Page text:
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"I'm Headin' back east - like it or not"

July 29, 2008

Well the workload is gradually starting to pick up. We had two more calves to collect today and more are on their way. Actually it's good to get a bit of practice in before things start getting really manic.

Sometimes what seems like a simple 30 minute task can blow out into an hour or more and mess up the rest of the day's schedule. Today's drama was in bringing one the new calves and her mother back to the calf's pen and milker's paddock...

Cows are actually fairly clever animals and they generally know where they're supposed to go and where they shouldn't go. For most of the year they're also pretty cooperative and basically go where you want them to go. Recently calved cows are a completely different beast - they're frantic, nervous, unpredictable and seem to make a point of going exactly where you don't want them to go.

This afternoon we had to bring one of the heifers that had calved back over to the milker's paddock next to the cowshed. The heifers were grazing in a paddock which is a fair distance from the cowshed and due to the recent concreting of the main race into the shed the journey there was a little more complicated than normal, meaning we had to take the cow along a race, up 500 metres of road and through two paddocks before finally arriving at the cowshed.

Everything started smoothly - it was no big deal drafting the cow out of the paddock away from the rest of the herd and she started following the quad (with calf in trailer) down the race ok. She even followed it out onto the road and up the hill to the first paddock. But then something clicked in her mind and she took off running all over the place and made a deliberate effort to get as far away from the gate to the other paddock as possible.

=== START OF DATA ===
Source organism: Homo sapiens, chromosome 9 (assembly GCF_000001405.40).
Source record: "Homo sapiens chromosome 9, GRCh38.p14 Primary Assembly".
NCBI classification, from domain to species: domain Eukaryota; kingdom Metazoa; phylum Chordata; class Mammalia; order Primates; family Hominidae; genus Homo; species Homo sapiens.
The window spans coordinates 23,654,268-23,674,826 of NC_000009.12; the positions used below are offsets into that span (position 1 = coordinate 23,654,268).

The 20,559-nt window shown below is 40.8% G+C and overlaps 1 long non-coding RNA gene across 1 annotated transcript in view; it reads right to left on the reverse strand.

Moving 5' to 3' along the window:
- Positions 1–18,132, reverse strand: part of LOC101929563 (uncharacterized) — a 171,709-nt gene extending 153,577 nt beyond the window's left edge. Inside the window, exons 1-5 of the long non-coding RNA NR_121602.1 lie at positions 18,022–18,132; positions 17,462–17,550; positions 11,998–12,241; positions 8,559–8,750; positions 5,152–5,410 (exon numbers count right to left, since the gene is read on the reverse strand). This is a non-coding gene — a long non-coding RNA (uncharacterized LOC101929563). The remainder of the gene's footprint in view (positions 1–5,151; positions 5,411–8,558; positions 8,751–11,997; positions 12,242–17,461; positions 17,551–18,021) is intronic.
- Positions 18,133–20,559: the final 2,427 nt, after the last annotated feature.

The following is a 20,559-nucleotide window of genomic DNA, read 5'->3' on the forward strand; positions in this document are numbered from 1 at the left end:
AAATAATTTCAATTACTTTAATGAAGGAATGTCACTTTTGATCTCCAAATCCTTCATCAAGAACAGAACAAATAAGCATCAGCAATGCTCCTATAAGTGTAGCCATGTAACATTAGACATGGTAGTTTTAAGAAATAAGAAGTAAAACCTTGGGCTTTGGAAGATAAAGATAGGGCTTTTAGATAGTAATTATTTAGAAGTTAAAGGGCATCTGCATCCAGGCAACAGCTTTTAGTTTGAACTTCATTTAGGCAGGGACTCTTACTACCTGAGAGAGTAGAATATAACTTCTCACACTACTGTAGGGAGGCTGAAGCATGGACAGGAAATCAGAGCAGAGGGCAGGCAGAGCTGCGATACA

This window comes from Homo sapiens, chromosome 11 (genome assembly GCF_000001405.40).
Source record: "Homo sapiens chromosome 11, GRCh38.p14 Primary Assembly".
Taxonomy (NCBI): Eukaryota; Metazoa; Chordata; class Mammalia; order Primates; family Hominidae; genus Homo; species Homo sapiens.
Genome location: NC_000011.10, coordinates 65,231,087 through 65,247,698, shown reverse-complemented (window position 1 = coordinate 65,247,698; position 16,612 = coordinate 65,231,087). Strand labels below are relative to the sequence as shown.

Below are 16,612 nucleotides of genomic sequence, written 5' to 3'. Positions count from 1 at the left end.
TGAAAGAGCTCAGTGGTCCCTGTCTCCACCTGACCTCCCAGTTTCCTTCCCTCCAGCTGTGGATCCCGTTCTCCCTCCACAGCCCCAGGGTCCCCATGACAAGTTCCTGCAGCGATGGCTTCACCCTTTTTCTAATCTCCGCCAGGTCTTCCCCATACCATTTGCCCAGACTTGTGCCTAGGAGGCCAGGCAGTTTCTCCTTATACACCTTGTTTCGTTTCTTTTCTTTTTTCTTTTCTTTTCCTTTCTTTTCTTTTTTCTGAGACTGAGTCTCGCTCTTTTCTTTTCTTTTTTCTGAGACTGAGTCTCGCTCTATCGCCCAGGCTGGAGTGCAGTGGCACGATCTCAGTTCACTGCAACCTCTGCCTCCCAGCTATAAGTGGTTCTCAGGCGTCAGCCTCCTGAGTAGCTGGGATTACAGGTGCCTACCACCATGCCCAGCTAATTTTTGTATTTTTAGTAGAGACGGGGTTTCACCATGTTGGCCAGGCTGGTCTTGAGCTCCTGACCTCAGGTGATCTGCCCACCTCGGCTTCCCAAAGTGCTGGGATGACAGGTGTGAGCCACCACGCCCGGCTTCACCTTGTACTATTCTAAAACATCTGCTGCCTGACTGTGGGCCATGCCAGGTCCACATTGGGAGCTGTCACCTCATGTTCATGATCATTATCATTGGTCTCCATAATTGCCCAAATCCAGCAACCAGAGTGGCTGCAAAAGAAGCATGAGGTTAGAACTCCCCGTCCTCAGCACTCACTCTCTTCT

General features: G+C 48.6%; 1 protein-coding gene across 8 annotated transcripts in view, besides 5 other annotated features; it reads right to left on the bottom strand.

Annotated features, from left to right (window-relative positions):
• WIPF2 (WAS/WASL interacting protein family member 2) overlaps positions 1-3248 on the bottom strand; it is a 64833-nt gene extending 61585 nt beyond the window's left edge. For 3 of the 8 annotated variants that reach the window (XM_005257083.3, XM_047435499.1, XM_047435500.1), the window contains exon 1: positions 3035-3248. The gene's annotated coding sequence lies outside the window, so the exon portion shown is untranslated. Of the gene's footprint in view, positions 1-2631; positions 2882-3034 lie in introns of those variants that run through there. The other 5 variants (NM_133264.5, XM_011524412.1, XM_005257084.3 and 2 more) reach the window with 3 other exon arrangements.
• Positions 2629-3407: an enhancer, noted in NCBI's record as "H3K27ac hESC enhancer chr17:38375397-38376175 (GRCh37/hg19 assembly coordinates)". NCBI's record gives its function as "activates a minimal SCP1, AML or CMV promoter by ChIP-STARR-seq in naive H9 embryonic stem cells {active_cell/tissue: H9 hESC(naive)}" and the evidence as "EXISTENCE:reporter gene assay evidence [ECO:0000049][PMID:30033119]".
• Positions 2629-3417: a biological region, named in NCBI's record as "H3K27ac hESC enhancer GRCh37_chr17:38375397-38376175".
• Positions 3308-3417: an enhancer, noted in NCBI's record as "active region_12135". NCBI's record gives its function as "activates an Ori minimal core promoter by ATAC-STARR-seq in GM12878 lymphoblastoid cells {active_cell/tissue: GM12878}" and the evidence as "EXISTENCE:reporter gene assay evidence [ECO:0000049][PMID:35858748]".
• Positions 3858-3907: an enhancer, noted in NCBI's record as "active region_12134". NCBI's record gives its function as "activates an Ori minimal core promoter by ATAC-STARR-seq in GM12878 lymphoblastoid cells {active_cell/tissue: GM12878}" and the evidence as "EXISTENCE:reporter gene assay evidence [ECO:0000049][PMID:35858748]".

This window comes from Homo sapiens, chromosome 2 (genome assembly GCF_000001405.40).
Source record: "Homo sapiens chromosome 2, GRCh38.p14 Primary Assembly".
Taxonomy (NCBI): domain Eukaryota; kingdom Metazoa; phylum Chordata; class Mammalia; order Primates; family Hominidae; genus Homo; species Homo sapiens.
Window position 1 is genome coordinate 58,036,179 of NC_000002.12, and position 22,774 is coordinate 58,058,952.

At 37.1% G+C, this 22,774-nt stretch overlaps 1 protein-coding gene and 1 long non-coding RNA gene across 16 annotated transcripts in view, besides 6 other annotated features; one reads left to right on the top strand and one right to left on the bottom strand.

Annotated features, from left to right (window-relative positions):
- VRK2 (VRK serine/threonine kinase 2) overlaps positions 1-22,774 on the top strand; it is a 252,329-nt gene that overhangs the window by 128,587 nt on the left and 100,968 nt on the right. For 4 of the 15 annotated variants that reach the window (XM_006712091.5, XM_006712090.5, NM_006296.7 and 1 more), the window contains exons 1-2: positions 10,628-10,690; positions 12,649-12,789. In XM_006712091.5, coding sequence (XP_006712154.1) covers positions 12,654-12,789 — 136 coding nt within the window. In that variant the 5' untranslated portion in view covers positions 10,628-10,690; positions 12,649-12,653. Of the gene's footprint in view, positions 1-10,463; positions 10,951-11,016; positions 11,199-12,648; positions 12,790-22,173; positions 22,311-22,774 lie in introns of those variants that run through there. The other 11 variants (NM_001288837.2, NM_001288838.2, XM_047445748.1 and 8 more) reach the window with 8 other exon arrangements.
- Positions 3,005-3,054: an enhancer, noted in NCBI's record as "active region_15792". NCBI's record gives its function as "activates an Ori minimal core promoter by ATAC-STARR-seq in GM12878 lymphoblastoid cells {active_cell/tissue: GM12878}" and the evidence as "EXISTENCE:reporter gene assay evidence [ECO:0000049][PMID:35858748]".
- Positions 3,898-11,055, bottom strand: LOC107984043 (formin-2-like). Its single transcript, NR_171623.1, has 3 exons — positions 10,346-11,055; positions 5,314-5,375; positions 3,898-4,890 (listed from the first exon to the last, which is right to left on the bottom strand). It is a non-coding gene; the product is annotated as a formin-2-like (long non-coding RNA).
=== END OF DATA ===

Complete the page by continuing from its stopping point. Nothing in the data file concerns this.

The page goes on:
Despite us having travelled over a kilometre and up a hill, she kept looking out East towards the paddock we'd removed her from. No matter that her calf was a few metres in front of her, she lost her senses and started bolting back towards the original paddock, presumably thinking her calf was back there again.

Broken fence

She made it through the gate and took off along the road a bit, finding a broken section of fence into another paddock on the other side of road. Ok, a little inconvienient but maybe we could take her out the gate and over to the shed along another section of road... Of course not! As I got her out of the paddock she took off down the road in the direction we'd come from, but she didn't stop and turn at the intersection - she carried on down the road past the neighbours place and over a bank, looking for a way to get through the fence - back East - towards her original paddock.

Of course I zapped down the road on the motorbike and parked a little further along. By now the cow had crawled further down the bank and was pretty much hidden by blackberry bushes and other plants. Great, that meant I had to get down there too in order to get her out again.

Eventually I did get her out and by now by brother had grabbed another motorbike so we were able to escort her back along the road and into the desired paddock. Mission accomplished - but it was one of those 30 minute jobs that more than doubled in time.

On a brighter note, we had our first "keeper calf" today - a heifer born to one of the main cows; We keep all heifer-calves born to cows since AI (Artificial Insemination) was used to ensure strong genetics. We don't keep the majority of bull-calves since this is dairy farm not a dry-stock farm, and we don't keep any of the calves born to heifers since AI wasn't used on them.

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Broken fence to the neighbour's property
An early start on Christmas morning
Cooking dulce de leche
Milk payout drops to $6
Payout to drop further?
Grass cut for silage in front of Mount Taranaki
Sore fingers
Fertiliser truck driving up a grassy hill
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